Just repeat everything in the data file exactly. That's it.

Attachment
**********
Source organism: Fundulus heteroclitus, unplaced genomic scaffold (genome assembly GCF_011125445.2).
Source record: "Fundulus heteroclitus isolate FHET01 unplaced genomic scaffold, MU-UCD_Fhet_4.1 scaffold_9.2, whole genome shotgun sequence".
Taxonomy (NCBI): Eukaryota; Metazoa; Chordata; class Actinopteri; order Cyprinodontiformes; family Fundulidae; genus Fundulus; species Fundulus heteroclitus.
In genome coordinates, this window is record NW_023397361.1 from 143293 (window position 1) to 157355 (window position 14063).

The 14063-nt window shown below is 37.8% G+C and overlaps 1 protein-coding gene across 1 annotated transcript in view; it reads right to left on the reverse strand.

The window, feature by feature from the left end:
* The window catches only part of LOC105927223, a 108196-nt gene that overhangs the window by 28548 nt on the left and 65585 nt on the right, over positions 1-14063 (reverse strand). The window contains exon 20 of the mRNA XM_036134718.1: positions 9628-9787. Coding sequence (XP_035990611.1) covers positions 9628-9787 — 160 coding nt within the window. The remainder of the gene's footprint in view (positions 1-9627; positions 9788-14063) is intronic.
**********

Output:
Source organism: Fundulus heteroclitus, unplaced genomic scaffold (genome assembly GCF_011125445.2).
Source record: "Fundulus heteroclitus isolate FHET01 unplaced genomic scaffold, MU-UCD_Fhet_4.1 scaffold_9.2, whole genome shotgun sequence".
Taxonomy (NCBI): Eukaryota; Metazoa; Chordata; class Actinopteri; order Cyprinodontiformes; family Fundulidae; genus Fundulus; species Fundulus heteroclitus.
In genome coordinates, this window is record NW_023397361.1 from 143293 (window position 1) to 157355 (window position 14063).

The 14063-nt window shown below is 37.8% G+C and overlaps 1 protein-coding gene across 1 annotated transcript in view; it reads right to left on the reverse strand.

The window, feature by feature from the left end:
* The window catches only part of LOC105927223, a 108196-nt gene that overhangs the window by 28548 nt on the left and 65585 nt on the right, over positions 1-14063 (reverse strand). The window contains exon 20 of the mRNA XM_036134718.1: positions 9628-9787. Coding sequence (XP_035990611.1) covers positions 9628-9787 — 160 coding nt within the window. The remainder of the gene's footprint in view (positions 1-9627; positions 9788-14063) is intronic.